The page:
Demonstrators march towards the Ferguson Police Department on Friday to protest the killing of unarmed teen Michael Brown in Ferguson, Mo.
Adrees Latif Reuters /Landov

Originally published on Mon August 25, 2014 12:05 am

It's been two weeks since Michael Brown was shot, and things on Ferguson's West Florissant Avenue have calmed down a lot. The street has a festive feel, like a county fair or a town square in the old days. Locals sit on lawn chairs, kids are out on their bikes, a BBQ truck belches sweet smoke, and people watch the core group of protestors — 15 people or so — walking their block-long circuit, chanting, "Hands up! Don't Shoot!"

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Law
10:43 am
Sat August 23, 2014

Even Police Body Cameras Can Lose Sight Of The Truth

Many residents of Ferguson, Mo., would like to see the police wear video cameras, like this one worn by a Los Angeles police officer.
Damian Dovarganes AP

Originally published on Mon August 25, 2014 12:12 pm

Ferguson, Mo., found a degree of civic calm this week after days and nights of angry clashes between protestors and the police.

Now the city is working to restore trust with residents after a white police officer fatally shot black teenager Michael Brown on Aug. 9. City leaders and residents say one way to do that might be to equip police with personal video cameras.

"All the cops have to have body cameras and dashboard cameras," says resident Alonzo Bond, "so everybody can be accountable."

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Law
3:15 pm
Thu July 24, 2014

Botched Ariz. Execution Renews Unease Over Lethal Injections

Originally published on Thu July 24, 2014 5:22 pm

Copyright 2014 NPR. To see more, visit http://www.npr.org/.

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Law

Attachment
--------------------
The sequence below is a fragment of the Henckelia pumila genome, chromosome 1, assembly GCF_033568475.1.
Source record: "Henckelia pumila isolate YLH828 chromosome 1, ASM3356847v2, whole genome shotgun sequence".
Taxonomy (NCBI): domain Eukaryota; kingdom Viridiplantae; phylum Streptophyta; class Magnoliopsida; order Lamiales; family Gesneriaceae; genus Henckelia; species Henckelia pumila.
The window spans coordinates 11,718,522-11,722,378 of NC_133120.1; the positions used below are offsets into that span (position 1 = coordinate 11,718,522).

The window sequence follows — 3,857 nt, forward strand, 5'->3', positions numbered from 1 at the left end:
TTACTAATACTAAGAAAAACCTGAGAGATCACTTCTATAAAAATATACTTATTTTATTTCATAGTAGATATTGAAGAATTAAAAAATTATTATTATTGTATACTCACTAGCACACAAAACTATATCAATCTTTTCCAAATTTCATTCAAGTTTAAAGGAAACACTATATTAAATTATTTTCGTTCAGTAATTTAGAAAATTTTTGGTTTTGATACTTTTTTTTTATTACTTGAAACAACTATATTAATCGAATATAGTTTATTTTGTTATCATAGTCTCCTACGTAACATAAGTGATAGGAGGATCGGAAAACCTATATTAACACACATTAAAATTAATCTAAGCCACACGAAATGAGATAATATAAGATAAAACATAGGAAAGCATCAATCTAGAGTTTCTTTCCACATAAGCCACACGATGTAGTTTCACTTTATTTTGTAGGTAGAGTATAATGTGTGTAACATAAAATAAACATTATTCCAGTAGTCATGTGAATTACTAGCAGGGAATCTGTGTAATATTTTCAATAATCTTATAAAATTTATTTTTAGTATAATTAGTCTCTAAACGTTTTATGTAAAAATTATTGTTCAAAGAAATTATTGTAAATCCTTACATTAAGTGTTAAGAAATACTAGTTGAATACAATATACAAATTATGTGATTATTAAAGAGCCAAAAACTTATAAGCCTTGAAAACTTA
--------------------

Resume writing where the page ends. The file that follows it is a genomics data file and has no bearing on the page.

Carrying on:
5:10 am
Wed July 23, 2014

New York Death Reignites Decades-Old Debate Over Neck Restraints

A memorial for Eric Garner rests on the pavement near the site of his death. The poster on the ground quotes Garner; video of the arrest shows him telling police officers he couldn't breathe, shortly before he lost consciousness.
John Minchillo AP

Originally published on Wed July 23, 2014 1:53 pm

Eric Garner's funeral will be held in Brooklyn, N.Y., on Wednesday afternoon. The New Yorker died last week shortly after being wrestled to the ground by police.

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Law
2:32 am
Wed July 9, 2014

States Push For Prison Sentence Overhaul; Prosecutors Push Back

The Lafayette Parish Correctional Center in downtown Lafayette, La. By most counts, Louisiana has the highest incarceration rate in the country, but sentencing reformers have loosened some of the state's mandatory minimum sentences and made parole slightly easier to get.
Denny Culbert for NPR

Originally published on Wed July 9, 2014 7:01 am

Some red states like Louisiana and Texas have emerged as leaders in a new movement: to divert offenders from prisons and into drug treatment, work release and other incarceration alternatives.

By most counts, Louisiana has the highest incarceration rate in the country. In recent years, sentencing reformers in the capital, Baton Rouge, have loosened some mandatory minimum sentences and have made parole slightly easier for offenders to get.

But as reformers in Louisiana push for change, they're also running into stiffening resistance — especially from local prosecutors.

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Law
3:13 pm
Tue July 8, 2014

For Prison Reform Critics, Jail Cells Spell Hope To Kick Addiction

Originally published on Wed July 9, 2014 7:54 am

Transcript

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This is ALL THINGS CONSIDERED from NPR News. I'm Melissa Block.

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The Two-Way
5:38 pm
Tue June 10, 2014

In A Standoff With Montana Officials, The Justice Department Blinks

Originally published on Tue June 10, 2014 6:59 pm

The Justice Department announced Tuesday it has resolved a two-year-old standoff with the county attorney in Missoula, Mont., in what was originally a dispute over accusations that local prosecutors weren't doing enough to prosecute rape cases.